Tag Archives: Mercy

Gospel Reflection for September 11, 2016, 24th Sunday Ordinary Time

7 Sep
Photo via Flickr user Marcia

Photo via Flickr user Marcia

Sunday Readings: Exodus 32.7-11, 13-14; 1 Timothy 1.12-17; Luke 15.1-32

“Rejoice with me because I have found my lost sheep…..Rejoice with me because I have found my lost coin.”

(Luke 15.6, 9)

Losing, finding, rejoicing — that is the pattern in each of the three parables Jesus tells in chapter 15. Who doesn’t bother to look for the sheep that has wandered apart from the hundred and has not just strayed but is lost? Who forgets a lost coin and doesn’t bother to retrieve 10% of current assets? The lost sheep and lost coin invite us to hear the story of the man with two sons with the questions, “Who is lost?” Is it the party son who wastes his inheritance and comes home to his welcoming father or is it the responsible son who resents his father’s mercy? Which son am I? Let us rejoice in Pope Francis’ reclaiming in this year of mercy the deepest mystery of who God is.

Which son are you? How are you benefiting from this year emphasizing God’s mercy?

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Gospel Reflection for April 3, 2016, 2nd Sunday of Easter

31 Mar

Sunday Readings: Acts 5.12-16; Revelation 1.9-11, 12-13, 17-19; John 20.19-31

Jesus breathed on his disciples and said to them, “Receive the Holy Spirit. Whose sins you forgive are forgiven them, and whose sins you retain are retained.”

(John 20.22-23)

Bible scholar Sandra Schneiders observes that the Greek word translated as retained above or sometimes bound more commonly means to hold fast, to embrace. She argues that Jesus is charging the community to hold fast the people they forgive. As a reconciling community, they are to embrace and support those they forgive, not to hold them bound to their sins.

“Jesus is the human face of God’s mercy,” Pope Francis writes in proclaiming the Jubilee Year of Mercy. This is our call in continuing Jesus’ mission — to be the human face of forgiveness and mercy among those in our lives.

Who holds you fast? How do you use your power to make peace?

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Gospel Reflection for February 28, 2016, 3rd Sunday of Lent

23 Feb
Photo via Flickr user Nate Angell

Photo via Flickr user Nate Angell

Sunday Readings: Exodus 3.1-8, 13-15; 1 Corinthians 10.1-6, 10-12; Luke 13.1-9

“For three years now I have come looking for figs on this tree and found none. Cut it down. Why should it take up space?”

(Luke 13.7)

Jesus’ parable of the fig tree reveals God’s hope and compassion for people. The gardener who cares for each tree pleads for more time and more care. A little more hoeing and fertilizing. Maybe it will bear fruit. In announcing the Jubilee Year of Mercy, Pope Francis begins, “Jesus Christ is the face of the Father’s mercy.”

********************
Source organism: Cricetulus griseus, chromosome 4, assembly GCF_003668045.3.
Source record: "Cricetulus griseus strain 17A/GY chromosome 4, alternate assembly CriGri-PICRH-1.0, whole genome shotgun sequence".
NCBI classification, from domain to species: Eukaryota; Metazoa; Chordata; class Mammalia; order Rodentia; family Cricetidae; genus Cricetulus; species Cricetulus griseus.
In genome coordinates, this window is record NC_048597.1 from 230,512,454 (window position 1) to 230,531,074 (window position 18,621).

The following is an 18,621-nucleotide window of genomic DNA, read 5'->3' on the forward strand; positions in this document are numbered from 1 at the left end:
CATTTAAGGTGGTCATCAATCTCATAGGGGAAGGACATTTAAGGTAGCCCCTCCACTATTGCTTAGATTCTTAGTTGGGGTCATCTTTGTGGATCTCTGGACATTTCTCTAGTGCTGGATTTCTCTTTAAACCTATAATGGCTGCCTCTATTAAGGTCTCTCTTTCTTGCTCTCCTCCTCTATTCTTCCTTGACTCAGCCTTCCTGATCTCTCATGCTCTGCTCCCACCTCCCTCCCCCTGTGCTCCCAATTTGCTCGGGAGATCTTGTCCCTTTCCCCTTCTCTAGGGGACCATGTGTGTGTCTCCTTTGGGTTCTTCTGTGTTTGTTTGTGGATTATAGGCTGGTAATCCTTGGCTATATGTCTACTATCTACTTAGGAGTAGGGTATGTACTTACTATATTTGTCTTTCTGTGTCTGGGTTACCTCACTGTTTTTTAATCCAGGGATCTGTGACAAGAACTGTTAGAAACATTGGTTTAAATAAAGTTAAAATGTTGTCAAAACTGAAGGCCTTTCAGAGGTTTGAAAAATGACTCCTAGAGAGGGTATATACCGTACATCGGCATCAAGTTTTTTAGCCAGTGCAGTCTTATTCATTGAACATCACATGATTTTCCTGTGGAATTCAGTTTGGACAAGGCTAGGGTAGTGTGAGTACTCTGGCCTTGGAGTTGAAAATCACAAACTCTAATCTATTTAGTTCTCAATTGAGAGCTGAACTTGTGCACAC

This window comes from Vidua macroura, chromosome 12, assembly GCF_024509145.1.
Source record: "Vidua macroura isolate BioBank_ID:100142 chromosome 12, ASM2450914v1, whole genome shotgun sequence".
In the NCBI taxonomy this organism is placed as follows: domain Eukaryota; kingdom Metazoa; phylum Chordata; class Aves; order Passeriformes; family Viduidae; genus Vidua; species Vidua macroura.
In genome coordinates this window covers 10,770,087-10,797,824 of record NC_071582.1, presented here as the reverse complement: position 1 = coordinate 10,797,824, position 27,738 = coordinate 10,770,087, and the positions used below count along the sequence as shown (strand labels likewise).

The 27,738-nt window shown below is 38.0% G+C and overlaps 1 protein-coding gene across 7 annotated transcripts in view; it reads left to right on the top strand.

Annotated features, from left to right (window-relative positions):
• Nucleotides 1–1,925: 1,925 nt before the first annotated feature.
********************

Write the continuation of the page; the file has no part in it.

Mercy lives visibly in Jesus. As we journey with Jesus to Jerusalem this Lent, Sunday’s gospel calls us to cultivate our capacity to show mercy, to love and care for one another, to abound in kindness as God does toward us.

What or whom will you give one more chance to bear fruit in your life? What special care will this require?

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Snapshots of Grief

9 Oct
Photo via Flickr user D.Reichardt

Photo via Flickr user D.Reichardt

A week ago, the youth team was informed that a tenth grader in our church community took his own life. We immediately started getting calls and texts from high schoolers and parents alike saying, “We have to do something. What are we going to do?” We decided to gather as a community a few days before the funeral.

We moved quickly and with purpose, each using his or her own skill set, being kind to each other, touching shoulders, offering hugs. Some sobbed and moaned with those who were weeping, walking around for days with puffy, glazed over eyes and their hearts exposed. I wrote prayers and searched for appropriate music and readings. Others went shopping. I walked into my office to find two grocery bags full of Kleenex packets for the pews. The pastor handed me his sermon and I cried as I read the end, the good news, the part about how darkness tells lies about us being alone, but God does love us and we love each other and the light will overcome the darkness and life will win. “This is good,” I sniffed. “Really good.”